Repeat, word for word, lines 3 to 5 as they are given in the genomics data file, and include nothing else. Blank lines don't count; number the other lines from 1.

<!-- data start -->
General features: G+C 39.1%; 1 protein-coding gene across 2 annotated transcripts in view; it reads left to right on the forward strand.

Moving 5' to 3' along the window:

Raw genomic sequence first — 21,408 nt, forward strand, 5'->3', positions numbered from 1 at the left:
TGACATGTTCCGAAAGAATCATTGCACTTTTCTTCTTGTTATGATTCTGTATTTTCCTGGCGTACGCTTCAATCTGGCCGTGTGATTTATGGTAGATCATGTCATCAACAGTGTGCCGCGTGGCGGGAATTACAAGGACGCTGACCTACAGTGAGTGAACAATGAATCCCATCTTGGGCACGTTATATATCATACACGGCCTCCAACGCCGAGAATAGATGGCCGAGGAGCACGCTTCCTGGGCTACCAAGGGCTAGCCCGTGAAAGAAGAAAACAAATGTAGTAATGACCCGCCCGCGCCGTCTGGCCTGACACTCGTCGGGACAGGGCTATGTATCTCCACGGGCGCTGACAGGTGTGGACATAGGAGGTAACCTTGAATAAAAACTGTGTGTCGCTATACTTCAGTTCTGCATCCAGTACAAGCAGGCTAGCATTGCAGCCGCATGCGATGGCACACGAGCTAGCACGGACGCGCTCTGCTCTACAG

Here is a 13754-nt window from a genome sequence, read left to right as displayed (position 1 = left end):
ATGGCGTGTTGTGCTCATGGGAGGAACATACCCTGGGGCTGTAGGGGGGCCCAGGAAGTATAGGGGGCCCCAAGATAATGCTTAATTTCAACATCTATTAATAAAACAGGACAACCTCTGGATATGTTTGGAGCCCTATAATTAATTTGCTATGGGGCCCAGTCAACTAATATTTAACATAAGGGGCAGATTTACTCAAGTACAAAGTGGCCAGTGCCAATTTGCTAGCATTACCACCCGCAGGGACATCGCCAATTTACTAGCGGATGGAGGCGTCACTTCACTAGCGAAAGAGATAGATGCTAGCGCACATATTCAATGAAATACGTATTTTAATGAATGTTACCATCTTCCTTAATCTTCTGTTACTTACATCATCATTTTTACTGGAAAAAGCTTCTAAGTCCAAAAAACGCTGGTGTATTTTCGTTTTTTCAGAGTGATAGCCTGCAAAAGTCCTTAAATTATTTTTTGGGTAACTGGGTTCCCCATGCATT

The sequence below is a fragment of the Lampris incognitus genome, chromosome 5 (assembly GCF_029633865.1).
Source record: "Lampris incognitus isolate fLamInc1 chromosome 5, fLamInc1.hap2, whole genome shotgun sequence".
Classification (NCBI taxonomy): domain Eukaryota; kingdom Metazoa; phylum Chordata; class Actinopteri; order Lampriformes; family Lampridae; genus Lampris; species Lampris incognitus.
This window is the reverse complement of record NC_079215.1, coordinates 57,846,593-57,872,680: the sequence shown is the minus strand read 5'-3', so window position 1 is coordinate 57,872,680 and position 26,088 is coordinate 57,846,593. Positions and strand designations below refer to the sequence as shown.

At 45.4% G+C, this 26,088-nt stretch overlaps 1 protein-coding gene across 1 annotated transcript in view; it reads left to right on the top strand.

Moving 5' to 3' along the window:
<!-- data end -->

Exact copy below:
Raw genomic sequence first — 21,408 nt, forward strand, 5'->3', positions numbered from 1 at the left:
TGACATGTTCCGAAAGAATCATTGCACTTTTCTTCTTGTTATGATTCTGTATTTTCCTGGCGTACGCTTCAATCTGGCCGTGTGATTTATGGTAGATCATGTCATCAACAGTGTGCCGCGTGGCGGGAATTACAAGGACGCTGACCTACAGTGAGTGAACAATGAATCCCATCTTGGGCACGTTATATATCATACACGGCCTCCAACGCCGAGAATAGATGGCCGAGGAGCACGCTTCCTGGGCTACCAAGGGCTAGCCCGTGAAAGAAGAAAACAAATGTAGTAATGACCCGCCCGCGCCGTCTGGCCTGACACTCGTCGGGACAGGGCTATGTATCTCCACGGGCGCTGACAGGTGTGGACATAGGAGGTAACCTTGAATAAAAACTGTGTGTCGCTATACTTCAGTTCTGCATCCAGTACAAGCAGGCTAGCATTGCAGCCGCATGCGATGGCACACGAGCTAGCACGGACGCGCTCTGCTCTACAG

Here is a 13754-nt window from a genome sequence, read left to right as displayed (position 1 = left end):